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A Place for the PSA Test

A Place for the PSA Test

Dr. Daniel Lin, Chief of Urologic Oncology, discusses the recent controversy about PSA screening for colon cancer, following negative recommendations by the United States Preventative Services Task Force (USPSTF). Dr. Lin feels it was a premature recommendation to stop PSA screening, but rather should have called for no automatic or routine PSA screening in every man. He believes the decision should be made on an individual basis between a man and his doctor, based on his personal situation and risk factors. Dr. Lin does recognize points in the USPSTS study that have merit, including the concern of over treating men with low-grade or slow-growing tumors. He feels it is important to unlink diagnosis with treatment, and learn to screen smarter such as with less frequency, by developing new biomarkers and embracing active surveillance over treatment in about half of the cases. Dr. Lin also discusses some of the issues with the two major screening trials that he feels skewed the results.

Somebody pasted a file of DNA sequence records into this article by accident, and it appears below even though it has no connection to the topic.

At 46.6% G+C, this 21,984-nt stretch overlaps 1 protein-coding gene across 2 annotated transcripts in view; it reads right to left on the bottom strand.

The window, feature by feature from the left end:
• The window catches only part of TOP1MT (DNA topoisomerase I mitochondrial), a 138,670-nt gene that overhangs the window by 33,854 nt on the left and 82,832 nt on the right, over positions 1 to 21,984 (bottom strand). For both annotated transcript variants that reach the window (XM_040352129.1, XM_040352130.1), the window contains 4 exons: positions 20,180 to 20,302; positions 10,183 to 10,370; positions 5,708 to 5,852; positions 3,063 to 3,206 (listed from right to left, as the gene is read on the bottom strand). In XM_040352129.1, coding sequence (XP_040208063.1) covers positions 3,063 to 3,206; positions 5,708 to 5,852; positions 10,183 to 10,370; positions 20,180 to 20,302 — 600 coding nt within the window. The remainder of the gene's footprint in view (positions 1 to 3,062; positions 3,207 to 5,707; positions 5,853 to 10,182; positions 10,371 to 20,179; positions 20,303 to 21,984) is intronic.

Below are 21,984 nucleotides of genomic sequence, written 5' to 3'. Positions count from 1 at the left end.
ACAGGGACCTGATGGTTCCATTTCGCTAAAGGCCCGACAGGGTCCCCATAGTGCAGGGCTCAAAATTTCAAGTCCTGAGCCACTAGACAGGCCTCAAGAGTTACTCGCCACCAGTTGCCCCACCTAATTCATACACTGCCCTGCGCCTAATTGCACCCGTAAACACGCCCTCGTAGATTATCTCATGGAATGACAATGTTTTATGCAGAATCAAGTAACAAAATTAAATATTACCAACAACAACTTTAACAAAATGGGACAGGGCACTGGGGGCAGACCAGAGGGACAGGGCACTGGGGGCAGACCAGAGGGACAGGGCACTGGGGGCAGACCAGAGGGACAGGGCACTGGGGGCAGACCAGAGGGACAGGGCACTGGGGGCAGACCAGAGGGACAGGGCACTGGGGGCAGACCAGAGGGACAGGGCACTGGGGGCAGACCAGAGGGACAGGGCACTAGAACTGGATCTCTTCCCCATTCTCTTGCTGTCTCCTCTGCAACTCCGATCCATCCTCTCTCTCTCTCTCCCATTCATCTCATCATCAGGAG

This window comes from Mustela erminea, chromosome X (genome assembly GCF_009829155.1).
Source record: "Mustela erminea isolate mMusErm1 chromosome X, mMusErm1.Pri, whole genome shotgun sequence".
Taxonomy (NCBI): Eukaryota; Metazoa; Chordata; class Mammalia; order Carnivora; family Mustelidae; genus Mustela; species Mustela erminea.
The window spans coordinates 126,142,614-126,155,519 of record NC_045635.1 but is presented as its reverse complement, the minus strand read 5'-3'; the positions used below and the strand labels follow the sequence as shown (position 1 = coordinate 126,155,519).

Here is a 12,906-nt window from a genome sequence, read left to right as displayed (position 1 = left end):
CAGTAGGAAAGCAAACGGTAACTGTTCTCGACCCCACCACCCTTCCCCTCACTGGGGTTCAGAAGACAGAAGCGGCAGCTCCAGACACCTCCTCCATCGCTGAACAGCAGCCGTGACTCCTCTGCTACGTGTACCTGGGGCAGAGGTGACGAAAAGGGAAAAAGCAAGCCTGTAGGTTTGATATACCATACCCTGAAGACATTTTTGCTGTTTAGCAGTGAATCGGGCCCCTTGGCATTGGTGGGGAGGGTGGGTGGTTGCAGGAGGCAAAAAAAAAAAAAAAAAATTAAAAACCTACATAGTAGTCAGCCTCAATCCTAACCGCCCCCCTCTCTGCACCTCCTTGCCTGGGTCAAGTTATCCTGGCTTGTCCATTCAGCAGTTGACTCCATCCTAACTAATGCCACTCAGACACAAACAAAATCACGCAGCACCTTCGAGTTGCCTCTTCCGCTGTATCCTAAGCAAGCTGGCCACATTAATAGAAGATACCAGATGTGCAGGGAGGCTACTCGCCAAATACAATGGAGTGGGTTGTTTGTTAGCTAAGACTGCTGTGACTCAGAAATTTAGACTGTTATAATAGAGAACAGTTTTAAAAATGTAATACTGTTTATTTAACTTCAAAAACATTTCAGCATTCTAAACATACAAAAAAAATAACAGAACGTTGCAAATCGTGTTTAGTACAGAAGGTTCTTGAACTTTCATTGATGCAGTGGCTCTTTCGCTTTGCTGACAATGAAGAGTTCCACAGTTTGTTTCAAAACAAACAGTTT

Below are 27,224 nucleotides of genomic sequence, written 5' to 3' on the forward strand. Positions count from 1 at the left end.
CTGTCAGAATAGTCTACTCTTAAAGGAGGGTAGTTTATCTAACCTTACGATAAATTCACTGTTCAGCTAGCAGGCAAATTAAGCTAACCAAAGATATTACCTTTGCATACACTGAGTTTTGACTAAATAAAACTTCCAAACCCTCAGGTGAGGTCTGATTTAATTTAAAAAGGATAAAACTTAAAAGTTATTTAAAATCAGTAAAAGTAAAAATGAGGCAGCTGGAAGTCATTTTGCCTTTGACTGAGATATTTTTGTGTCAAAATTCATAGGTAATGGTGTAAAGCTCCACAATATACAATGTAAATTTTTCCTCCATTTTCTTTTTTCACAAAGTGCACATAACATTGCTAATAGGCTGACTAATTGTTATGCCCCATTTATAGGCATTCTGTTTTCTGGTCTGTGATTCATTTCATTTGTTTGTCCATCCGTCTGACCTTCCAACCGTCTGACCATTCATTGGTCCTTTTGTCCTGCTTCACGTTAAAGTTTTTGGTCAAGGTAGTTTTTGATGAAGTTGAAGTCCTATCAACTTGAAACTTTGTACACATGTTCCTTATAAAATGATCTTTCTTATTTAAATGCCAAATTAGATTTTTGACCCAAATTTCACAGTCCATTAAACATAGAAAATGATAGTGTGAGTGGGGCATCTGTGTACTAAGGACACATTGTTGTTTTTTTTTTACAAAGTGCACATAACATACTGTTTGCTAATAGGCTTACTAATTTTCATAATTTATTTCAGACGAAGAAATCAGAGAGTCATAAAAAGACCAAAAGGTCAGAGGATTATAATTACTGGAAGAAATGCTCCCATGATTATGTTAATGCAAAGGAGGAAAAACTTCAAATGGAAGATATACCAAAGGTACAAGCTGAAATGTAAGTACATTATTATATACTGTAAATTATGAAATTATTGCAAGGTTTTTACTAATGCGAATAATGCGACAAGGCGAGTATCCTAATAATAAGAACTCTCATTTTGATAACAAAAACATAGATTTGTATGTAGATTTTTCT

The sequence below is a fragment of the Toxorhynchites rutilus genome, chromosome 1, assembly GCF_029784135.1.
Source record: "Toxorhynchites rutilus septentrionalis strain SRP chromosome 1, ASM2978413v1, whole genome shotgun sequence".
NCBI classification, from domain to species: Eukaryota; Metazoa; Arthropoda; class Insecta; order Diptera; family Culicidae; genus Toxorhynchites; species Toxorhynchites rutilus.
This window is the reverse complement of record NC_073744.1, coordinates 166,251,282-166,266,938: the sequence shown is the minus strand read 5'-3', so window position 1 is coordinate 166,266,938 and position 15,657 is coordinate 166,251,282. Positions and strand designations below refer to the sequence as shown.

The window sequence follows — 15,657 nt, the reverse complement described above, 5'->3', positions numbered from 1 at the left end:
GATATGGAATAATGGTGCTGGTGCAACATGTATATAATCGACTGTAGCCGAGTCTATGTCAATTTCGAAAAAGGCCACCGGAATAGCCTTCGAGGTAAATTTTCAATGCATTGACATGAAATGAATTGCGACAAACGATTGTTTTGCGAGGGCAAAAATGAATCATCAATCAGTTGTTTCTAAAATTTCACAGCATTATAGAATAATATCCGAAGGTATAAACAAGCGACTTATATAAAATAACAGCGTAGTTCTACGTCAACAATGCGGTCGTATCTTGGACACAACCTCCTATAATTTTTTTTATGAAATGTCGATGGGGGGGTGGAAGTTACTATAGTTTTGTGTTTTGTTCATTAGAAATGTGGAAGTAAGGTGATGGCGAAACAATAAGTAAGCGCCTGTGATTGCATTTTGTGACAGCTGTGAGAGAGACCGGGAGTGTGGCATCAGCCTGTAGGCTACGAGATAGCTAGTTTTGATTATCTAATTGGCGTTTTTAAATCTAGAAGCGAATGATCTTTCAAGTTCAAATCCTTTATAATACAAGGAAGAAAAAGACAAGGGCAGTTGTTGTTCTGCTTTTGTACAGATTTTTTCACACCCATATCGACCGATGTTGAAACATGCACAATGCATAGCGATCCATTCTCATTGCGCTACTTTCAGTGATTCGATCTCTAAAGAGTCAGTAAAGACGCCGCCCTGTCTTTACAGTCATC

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PSA Screening (1)

The Importance of Regular Prostate Screening Prostate cancer is the most common cancer diagnosis in men today. One in six men in their lifetime will be diagnosed with prostate cancer. The best method of early detection is screening. Talk to your doctor about prostate cancer screening--that includes a rectal exam where we feel the prostate through the rectum, and a PSA or a prostate-specific antigen blood test. There are a lot of reasons why a man might have an elevated PSA and cancer is just one of them. We use the PSA test to figure out what a person's risk is for prostate cancer.

PSA Screening (2)

The Importance of Regular Prostate Screening In early prostate cancer there are no symptoms. A simple detection method is the prostate specific antigen (PSA) blood test. Any healthy man under the age of 65 can benefit from early prostate cancer detection. In general, men over 50 years of age should be screened annually; men with a family history of prostate cancer and African Americans should start screening earlier, generally at 40 years.